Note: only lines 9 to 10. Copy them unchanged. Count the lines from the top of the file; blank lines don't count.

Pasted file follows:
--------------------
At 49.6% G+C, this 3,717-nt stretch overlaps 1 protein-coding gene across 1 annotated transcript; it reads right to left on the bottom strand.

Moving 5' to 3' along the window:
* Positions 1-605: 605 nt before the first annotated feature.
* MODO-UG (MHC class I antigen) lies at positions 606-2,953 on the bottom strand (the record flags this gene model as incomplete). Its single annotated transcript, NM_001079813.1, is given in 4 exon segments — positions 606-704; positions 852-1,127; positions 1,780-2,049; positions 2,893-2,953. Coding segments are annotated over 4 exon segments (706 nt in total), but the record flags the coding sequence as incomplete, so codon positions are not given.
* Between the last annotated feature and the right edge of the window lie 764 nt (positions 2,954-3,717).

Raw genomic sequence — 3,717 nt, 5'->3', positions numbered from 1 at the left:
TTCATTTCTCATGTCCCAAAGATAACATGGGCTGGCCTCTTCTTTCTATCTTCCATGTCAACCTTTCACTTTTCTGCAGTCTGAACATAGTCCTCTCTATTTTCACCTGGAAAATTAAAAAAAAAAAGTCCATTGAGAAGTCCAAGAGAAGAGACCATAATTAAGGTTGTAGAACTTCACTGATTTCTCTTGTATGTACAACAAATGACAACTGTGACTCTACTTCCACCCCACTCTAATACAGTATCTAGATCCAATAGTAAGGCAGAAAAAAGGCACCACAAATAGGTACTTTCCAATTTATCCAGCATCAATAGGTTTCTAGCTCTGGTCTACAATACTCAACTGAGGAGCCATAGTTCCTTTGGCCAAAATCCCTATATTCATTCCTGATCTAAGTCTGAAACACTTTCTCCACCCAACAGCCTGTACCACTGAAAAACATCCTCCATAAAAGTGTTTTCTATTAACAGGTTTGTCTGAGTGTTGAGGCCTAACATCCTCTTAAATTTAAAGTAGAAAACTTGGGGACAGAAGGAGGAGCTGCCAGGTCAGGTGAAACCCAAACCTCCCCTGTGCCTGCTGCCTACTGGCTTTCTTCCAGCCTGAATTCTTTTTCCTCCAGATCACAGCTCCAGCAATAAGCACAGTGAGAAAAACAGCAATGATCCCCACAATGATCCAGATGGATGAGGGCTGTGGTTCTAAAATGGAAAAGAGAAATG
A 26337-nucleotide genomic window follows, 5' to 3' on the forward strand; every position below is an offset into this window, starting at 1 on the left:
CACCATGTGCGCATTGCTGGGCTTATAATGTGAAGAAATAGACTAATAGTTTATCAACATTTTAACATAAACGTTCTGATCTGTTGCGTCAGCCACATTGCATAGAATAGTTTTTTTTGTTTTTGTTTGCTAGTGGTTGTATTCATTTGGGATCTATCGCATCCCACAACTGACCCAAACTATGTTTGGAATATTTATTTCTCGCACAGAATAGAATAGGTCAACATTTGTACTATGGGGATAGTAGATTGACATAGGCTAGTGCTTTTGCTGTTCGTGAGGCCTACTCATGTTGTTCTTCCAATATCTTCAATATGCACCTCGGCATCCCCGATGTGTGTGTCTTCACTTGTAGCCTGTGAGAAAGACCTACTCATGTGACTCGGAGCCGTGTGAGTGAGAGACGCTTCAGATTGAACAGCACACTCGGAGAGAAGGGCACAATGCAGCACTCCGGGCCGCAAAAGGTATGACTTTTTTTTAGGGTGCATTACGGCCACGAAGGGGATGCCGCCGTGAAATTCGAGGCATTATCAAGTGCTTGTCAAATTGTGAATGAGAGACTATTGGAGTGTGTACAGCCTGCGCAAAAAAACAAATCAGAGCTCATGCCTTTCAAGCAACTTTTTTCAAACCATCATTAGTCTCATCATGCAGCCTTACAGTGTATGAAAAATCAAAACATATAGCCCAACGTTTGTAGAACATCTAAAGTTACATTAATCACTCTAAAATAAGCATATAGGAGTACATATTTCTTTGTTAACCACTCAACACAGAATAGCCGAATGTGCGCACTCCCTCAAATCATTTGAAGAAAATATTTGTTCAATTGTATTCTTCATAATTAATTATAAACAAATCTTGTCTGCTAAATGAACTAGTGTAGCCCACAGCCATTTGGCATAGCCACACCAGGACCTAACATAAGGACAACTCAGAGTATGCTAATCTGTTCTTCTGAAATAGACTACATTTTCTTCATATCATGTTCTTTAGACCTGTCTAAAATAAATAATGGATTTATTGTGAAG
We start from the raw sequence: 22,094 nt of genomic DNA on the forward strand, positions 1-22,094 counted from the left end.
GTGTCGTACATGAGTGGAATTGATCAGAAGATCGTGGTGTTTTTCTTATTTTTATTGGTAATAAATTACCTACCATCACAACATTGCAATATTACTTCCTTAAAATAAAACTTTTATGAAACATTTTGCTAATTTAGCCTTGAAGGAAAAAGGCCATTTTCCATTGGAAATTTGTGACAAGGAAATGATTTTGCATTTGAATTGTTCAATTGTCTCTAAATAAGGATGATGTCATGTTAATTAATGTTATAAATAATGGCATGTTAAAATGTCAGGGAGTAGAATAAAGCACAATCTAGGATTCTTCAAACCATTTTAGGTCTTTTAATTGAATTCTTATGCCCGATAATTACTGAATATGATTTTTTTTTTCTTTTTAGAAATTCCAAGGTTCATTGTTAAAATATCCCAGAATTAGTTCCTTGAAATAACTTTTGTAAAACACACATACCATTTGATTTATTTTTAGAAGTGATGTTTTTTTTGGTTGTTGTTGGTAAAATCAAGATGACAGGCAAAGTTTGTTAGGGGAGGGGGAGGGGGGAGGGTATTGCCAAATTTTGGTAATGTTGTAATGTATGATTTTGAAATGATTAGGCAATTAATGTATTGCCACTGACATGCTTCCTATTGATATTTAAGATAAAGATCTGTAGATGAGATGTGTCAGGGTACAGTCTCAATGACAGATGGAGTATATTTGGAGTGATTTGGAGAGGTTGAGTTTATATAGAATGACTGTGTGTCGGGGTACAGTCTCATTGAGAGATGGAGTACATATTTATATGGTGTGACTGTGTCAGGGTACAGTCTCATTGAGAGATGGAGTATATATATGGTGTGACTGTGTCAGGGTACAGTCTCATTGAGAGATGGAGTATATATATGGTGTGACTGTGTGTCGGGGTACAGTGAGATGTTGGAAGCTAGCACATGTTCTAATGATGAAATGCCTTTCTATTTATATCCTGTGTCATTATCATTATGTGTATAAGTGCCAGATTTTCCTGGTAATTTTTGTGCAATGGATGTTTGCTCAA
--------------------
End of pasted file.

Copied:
CACCATGTGCGCATTGCTGGGCTTATAATGTGAAGAAATAGACTAATAGTTTATCAACATTTTAACATAAACGTTCTGATCTGTTGCGTCAGCCACATTGCATAGAATAGTTTTTTTTGTTTTTGTTTGCTAGTGGTTGTATTCATTTGGGATCTATCGCATCCCACAACTGACCCAAACTATGTTTGGAATATTTATTTCTCGCACAGAATAGAATAGGTCAACATTTGTACTATGGGGATAGTAGATTGACATAGGCTAGTGCTTTTGCTGTTCGTGAGGCCTACTCATGTTGTTCTTCCAATATCTTCAATATGCACCTCGGCATCCCCGATGTGTGTGTCTTCACTTGTAGCCTGTGAGAAAGACCTACTCATGTGACTCGGAGCCGTGTGAGTGAGAGACGCTTCAGATTGAACAGCACACTCGGAGAGAAGGGCACAATGCAGCACTCCGGGCCGCAAAAGGTATGACTTTTTTTTAGGGTGCATTACGGCCACGAAGGGGATGCCGCCGTGAAATTCGAGGCATTATCAAGTGCTTGTCAAATTGTGAATGAGAGACTATTGGAGTGTGTACAGCCTGCGCAAAAAAACAAATCAGAGCTCATGCCTTTCAAGCAACTTTTTTCAAACCATCATTAGTCTCATCATGCAGCCTTACAGTGTATGAAAAATCAAAACATATAGCCCAACGTTTGTAGAACATCTAAAGTTACATTAATCACTCTAAAATAAGCATATAGGAGTACATATTTCTTTGTTAACCACTCAACACAGAATAGCCGAATGTGCGCACTCCCTCAAATCATTTGAAGAAAATATTTGTTCAATTGTATTCTTCATAATTAATTATAAACAAATCTTGTCTGCTAAATGAACTAGTGTAGCCCACAGCCATTTGGCATAGCCACACCAGGACCTAACATAAGGACAACTCAGAGTATGCTAATCTGTTCTTCTGAAATAGACTACATTTTCTTCATATCATGTTCTTTAGACCTGTCTAAAATAAATAATGGATTTATTGTGAAG
We start from the raw sequence: 22,094 nt of genomic DNA on the forward strand, positions 1-22,094 counted from the left end.